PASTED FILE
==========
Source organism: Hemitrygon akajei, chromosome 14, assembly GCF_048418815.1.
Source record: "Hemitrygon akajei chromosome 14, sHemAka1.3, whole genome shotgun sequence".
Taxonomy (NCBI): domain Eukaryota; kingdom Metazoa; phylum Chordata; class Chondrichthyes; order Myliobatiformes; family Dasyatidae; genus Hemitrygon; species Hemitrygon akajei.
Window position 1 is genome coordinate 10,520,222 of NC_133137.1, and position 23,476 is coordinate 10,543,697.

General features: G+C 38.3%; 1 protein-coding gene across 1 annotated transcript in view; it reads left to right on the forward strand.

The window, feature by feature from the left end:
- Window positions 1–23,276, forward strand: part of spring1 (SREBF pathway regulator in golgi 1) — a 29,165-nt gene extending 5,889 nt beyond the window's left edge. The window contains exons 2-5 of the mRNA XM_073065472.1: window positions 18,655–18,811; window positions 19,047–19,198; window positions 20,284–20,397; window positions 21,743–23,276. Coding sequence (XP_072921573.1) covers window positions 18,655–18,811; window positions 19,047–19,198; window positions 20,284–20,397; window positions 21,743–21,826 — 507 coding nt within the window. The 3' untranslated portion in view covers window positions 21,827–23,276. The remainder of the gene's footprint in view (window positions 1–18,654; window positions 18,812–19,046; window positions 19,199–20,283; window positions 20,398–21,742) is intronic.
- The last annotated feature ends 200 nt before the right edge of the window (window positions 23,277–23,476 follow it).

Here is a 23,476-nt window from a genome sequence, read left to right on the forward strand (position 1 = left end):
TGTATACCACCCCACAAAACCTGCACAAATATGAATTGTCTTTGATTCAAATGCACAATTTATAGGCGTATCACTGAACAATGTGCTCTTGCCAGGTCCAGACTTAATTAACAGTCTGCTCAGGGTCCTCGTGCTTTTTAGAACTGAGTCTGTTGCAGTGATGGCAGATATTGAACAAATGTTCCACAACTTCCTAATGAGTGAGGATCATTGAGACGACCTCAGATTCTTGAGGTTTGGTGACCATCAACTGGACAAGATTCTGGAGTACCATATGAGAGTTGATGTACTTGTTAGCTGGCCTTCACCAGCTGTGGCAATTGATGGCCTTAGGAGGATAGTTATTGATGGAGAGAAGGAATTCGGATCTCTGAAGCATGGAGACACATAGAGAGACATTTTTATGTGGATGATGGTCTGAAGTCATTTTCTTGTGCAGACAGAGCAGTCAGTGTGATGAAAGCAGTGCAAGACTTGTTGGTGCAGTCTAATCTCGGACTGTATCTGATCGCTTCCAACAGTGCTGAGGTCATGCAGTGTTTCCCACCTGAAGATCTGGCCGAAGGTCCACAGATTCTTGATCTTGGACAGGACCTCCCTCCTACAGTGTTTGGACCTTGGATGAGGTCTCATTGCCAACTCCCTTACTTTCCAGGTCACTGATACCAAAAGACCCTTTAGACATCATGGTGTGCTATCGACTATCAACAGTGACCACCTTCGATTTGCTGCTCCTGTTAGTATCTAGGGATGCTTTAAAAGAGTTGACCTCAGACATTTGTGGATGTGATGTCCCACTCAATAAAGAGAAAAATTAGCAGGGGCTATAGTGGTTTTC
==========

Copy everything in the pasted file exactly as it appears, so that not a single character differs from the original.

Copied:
Source organism: Hemitrygon akajei, chromosome 14, assembly GCF_048418815.1.
Source record: "Hemitrygon akajei chromosome 14, sHemAka1.3, whole genome shotgun sequence".
Taxonomy (NCBI): domain Eukaryota; kingdom Metazoa; phylum Chordata; class Chondrichthyes; order Myliobatiformes; family Dasyatidae; genus Hemitrygon; species Hemitrygon akajei.
Window position 1 is genome coordinate 10,520,222 of NC_133137.1, and position 23,476 is coordinate 10,543,697.

General features: G+C 38.3%; 1 protein-coding gene across 1 annotated transcript in view; it reads left to right on the forward strand.

The window, feature by feature from the left end:
- Window positions 1–23,276, forward strand: part of spring1 (SREBF pathway regulator in golgi 1) — a 29,165-nt gene extending 5,889 nt beyond the window's left edge. The window contains exons 2-5 of the mRNA XM_073065472.1: window positions 18,655–18,811; window positions 19,047–19,198; window positions 20,284–20,397; window positions 21,743–23,276. Coding sequence (XP_072921573.1) covers window positions 18,655–18,811; window positions 19,047–19,198; window positions 20,284–20,397; window positions 21,743–21,826 — 507 coding nt within the window. The 3' untranslated portion in view covers window positions 21,827–23,276. The remainder of the gene's footprint in view (window positions 1–18,654; window positions 18,812–19,046; window positions 19,199–20,283; window positions 20,398–21,742) is intronic.
- The last annotated feature ends 200 nt before the right edge of the window (window positions 23,277–23,476 follow it).

Here is a 23,476-nt window from a genome sequence, read left to right on the forward strand (position 1 = left end):
TGTATACCACCCCACAAAACCTGCACAAATATGAATTGTCTTTGATTCAAATGCACAATTTATAGGCGTATCACTGAACAATGTGCTCTTGCCAGGTCCAGACTTAATTAACAGTCTGCTCAGGGTCCTCGTGCTTTTTAGAACTGAGTCTGTTGCAGTGATGGCAGATATTGAACAAATGTTCCACAACTTCCTAATGAGTGAGGATCATTGAGACGACCTCAGATTCTTGAGGTTTGGTGACCATCAACTGGACAAGATTCTGGAGTACCATATGAGAGTTGATGTACTTGTTAGCTGGCCTTCACCAGCTGTGGCAATTGATGGCCTTAGGAGGATAGTTATTGATGGAGAGAAGGAATTCGGATCTCTGAAGCATGGAGACACATAGAGAGACATTTTTATGTGGATGATGGTCTGAAGTCATTTTCTTGTGCAGACAGAGCAGTCAGTGTGATGAAAGCAGTGCAAGACTTGTTGGTGCAGTCTAATCTCGGACTGTATCTGATCGCTTCCAACAGTGCTGAGGTCATGCAGTGTTTCCCACCTGAAGATCTGGCCGAAGGTCCACAGATTCTTGATCTTGGACAGGACCTCCCTCCTACAGTGTTTGGACCTTGGATGAGGTCTCATTGCCAACTCCCTTACTTTCCAGGTCACTGATACCAAAAGACCCTTTAGACATCATGGTGTGCTATCGACTATCAACAGTGACCACCTTCGATTTGCTGCTCCTGTTAGTATCTAGGGATGCTTTAAAAGAGTTGACCTCAGACATTTGTGGATGTGATGTCCCACTCAATAAAGAGAAAAATTAGCAGGGGCTATAGTGGTTTTC